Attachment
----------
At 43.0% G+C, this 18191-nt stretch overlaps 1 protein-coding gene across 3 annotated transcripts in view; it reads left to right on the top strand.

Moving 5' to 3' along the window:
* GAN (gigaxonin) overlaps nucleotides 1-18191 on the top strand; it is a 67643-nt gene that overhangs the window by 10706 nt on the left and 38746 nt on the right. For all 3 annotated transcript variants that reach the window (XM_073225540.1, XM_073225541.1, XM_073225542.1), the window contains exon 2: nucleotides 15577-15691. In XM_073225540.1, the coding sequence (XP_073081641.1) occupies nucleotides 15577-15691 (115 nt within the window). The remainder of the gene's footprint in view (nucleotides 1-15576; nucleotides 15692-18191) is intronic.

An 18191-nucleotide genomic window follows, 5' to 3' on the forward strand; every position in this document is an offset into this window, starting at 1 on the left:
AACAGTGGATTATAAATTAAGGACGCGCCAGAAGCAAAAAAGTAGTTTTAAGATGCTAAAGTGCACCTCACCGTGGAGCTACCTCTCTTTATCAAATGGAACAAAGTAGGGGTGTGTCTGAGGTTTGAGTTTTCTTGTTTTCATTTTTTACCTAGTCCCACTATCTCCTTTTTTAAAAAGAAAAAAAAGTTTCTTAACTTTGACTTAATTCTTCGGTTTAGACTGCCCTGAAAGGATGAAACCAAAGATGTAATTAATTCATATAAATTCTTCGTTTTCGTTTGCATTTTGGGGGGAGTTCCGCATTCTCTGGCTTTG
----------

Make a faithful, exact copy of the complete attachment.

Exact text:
At 43.0% G+C, this 18191-nt stretch overlaps 1 protein-coding gene across 3 annotated transcripts in view; it reads left to right on the top strand.

Moving 5' to 3' along the window:
* GAN (gigaxonin) overlaps nucleotides 1-18191 on the top strand; it is a 67643-nt gene that overhangs the window by 10706 nt on the left and 38746 nt on the right. For all 3 annotated transcript variants that reach the window (XM_073225540.1, XM_073225541.1, XM_073225542.1), the window contains exon 2: nucleotides 15577-15691. In XM_073225540.1, the coding sequence (XP_073081641.1) occupies nucleotides 15577-15691 (115 nt within the window). The remainder of the gene's footprint in view (nucleotides 1-15576; nucleotides 15692-18191) is intronic.

An 18191-nucleotide genomic window follows, 5' to 3' on the forward strand; every position in this document is an offset into this window, starting at 1 on the left:
AACAGTGGATTATAAATTAAGGACGCGCCAGAAGCAAAAAAGTAGTTTTAAGATGCTAAAGTGCACCTCACCGTGGAGCTACCTCTCTTTATCAAATGGAACAAAGTAGGGGTGTGTCTGAGGTTTGAGTTTTCTTGTTTTCATTTTTTACCTAGTCCCACTATCTCCTTTTTTAAAAAGAAAAAAAAGTTTCTTAACTTTGACTTAATTCTTCGGTTTAGACTGCCCTGAAAGGATGAAACCAAAGATGTAATTAATTCATATAAATTCTTCGTTTTCGTTTGCATTTTGGGGGGAGTTCCGCATTCTCTGGCTTTG